I’ve mostly looked the other way — because while I found it unprincipled, I never saw it as causing direct harm to me. I rationalized that I’m an adult who does this work on the side of my “day job” — primarily because I love this issue and I love this community. (Though, trust me, there’s a bias against the older folks here too. Nadya herself has a talking point about “old man erections.” Not cool.)

But Ileri’s Medium post and now all the other experiences coming to light have made me see how much harm has been caused to this movement in its entirety — and most especially to its BIPOC and LGBTQIA leaders and contributors — by any of our silence. And so I join with those who are the heart and soul and true power of this movement in calling for Nadya’s and Period Inc.’s need to show accountability, honesty, and change.

Jennifer Weiss-Wolf is a leading voice for equitable menstrual policy in America. The co-founder of Period Equity, she has contributed massively to the collective fight for “menstrual equity”: a term and frame that we can thank Jennifer and Period Equity for coining.

In 2017, Weiss-Wolf’s book, Periods Gone Public: Taking a Stand for Menstrual Equity, was published to critical and national acclaim. Praised by Gloria Steinem as a book that “may be the beginning of liberation for us all”, Periods Gone Public captures the current cultural and political landscape for menstrual equity—it’s a must-read for anyone passionate about period activism!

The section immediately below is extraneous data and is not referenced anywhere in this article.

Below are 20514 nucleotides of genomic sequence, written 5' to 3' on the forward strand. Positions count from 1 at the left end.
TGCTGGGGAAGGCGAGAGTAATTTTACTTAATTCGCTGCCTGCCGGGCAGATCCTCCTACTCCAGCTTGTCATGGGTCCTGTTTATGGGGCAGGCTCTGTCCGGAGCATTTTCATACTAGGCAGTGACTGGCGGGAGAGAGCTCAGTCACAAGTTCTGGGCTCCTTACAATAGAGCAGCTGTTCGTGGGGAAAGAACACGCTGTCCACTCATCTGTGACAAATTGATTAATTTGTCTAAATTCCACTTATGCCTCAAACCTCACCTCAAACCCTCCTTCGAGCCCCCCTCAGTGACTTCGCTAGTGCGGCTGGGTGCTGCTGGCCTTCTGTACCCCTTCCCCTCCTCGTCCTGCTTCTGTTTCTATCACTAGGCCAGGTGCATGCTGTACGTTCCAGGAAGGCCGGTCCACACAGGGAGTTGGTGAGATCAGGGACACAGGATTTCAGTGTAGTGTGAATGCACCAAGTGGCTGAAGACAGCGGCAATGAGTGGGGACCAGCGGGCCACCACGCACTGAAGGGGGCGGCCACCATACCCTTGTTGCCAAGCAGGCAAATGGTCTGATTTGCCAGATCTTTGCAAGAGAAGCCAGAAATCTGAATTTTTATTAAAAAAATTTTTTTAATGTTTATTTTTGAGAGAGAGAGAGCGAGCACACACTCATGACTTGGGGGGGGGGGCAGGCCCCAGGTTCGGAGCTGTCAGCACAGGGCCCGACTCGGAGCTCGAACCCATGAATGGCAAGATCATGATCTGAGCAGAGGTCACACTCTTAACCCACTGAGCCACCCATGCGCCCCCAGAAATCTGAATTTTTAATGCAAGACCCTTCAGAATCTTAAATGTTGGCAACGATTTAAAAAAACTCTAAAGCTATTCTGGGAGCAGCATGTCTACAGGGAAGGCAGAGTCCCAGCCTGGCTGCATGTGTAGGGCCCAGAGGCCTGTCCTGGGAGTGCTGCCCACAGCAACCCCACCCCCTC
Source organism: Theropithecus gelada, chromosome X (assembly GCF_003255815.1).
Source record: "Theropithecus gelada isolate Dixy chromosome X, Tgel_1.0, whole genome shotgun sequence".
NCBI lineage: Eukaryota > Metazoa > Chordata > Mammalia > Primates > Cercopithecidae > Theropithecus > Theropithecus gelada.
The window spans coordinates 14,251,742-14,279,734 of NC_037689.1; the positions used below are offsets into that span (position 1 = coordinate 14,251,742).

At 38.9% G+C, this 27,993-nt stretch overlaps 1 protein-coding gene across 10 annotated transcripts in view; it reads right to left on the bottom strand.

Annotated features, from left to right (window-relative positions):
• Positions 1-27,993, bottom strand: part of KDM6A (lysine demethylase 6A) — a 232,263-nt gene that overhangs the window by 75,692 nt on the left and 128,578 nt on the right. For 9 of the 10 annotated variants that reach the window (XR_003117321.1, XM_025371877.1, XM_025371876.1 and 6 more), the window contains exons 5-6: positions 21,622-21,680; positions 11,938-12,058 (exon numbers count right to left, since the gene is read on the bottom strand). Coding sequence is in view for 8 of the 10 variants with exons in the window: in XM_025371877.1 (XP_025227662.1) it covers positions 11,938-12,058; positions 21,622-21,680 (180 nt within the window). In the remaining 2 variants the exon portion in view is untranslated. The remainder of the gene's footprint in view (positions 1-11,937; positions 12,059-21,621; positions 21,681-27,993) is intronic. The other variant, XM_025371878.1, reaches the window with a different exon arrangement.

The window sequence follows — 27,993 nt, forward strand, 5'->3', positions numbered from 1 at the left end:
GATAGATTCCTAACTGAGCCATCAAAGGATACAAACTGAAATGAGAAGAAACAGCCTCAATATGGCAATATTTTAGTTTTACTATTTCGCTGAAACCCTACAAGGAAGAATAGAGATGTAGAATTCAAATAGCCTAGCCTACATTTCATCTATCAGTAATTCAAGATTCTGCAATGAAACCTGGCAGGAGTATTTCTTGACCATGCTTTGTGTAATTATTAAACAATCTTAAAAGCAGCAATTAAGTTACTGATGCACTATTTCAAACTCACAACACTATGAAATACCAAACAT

You can take action now to support BIPOC and LGBTQIA+ activists in the menstrual equity space! #HappyPeriod founded by Chelsea VonChaz and Code Red Collective founded by Ileri Jaiyeoba are fantastic organizations to start with. Donate to #HappyPeriod here.

Follow Jennifer on Instagram at @jenniferweisswolf and Twitter at @jweisswolf!



Free The Period
Free the Period

We are a student-led coalition fighting to end period poverty by securing access to menstrual products in all CA public school bathrooms. Let’s #FreeThePeriod!